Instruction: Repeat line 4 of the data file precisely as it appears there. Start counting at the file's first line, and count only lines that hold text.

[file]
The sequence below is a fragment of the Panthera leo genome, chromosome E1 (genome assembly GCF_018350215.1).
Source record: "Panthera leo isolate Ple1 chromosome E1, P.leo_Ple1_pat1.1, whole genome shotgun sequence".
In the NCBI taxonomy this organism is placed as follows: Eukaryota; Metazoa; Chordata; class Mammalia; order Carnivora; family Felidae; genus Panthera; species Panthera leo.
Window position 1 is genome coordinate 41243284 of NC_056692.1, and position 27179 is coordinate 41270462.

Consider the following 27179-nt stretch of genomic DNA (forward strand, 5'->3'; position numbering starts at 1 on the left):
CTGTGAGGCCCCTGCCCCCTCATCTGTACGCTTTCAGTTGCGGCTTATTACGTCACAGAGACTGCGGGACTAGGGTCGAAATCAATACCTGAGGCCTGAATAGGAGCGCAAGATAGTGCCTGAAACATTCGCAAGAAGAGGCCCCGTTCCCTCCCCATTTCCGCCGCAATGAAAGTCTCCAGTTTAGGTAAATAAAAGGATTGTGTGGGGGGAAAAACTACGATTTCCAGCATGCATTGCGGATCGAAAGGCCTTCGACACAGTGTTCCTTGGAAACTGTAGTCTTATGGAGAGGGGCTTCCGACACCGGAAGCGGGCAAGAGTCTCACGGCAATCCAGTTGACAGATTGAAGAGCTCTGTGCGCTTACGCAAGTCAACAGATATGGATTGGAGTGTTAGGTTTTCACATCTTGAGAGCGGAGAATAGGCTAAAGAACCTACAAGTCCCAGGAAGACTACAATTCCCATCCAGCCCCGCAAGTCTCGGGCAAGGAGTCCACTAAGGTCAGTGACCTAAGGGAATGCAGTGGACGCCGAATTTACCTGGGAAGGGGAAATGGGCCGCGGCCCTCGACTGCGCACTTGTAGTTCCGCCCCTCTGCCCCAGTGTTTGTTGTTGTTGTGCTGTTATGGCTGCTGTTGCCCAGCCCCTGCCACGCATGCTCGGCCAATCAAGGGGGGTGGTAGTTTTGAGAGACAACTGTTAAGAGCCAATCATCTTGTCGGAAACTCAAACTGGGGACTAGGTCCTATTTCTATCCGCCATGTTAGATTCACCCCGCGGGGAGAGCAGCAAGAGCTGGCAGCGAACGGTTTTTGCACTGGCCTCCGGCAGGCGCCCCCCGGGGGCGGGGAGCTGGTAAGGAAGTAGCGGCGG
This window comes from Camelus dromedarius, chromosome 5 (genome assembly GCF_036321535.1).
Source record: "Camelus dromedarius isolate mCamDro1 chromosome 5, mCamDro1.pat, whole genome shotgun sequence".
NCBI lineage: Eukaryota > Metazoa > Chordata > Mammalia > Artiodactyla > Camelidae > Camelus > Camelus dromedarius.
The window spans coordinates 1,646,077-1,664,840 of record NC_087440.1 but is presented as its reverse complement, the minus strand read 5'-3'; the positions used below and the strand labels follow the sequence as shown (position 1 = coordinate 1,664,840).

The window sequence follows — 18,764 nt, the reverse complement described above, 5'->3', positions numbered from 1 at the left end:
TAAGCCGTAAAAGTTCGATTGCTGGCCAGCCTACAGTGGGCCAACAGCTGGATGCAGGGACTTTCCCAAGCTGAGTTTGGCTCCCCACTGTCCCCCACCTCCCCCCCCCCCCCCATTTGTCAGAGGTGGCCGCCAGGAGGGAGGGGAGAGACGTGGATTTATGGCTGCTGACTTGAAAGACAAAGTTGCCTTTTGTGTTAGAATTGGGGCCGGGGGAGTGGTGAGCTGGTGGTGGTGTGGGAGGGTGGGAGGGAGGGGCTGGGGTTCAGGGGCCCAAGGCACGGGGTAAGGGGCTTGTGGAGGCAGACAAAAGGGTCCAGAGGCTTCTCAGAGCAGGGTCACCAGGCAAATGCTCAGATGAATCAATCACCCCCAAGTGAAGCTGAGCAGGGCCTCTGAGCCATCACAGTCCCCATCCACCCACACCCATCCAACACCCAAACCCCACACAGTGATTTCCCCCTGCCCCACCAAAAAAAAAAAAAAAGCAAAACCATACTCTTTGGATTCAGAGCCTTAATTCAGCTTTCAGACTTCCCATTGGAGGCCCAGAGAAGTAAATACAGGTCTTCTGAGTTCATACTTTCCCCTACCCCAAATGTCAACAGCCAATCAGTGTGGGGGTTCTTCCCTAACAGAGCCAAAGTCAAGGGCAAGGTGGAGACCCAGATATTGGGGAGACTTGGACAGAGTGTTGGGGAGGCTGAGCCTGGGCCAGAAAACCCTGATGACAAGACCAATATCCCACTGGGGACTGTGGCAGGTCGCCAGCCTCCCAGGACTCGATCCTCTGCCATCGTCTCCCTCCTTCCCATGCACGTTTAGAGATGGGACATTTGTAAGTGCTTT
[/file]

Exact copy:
Window position 1 is genome coordinate 41243284 of NC_056692.1, and position 27179 is coordinate 41270462.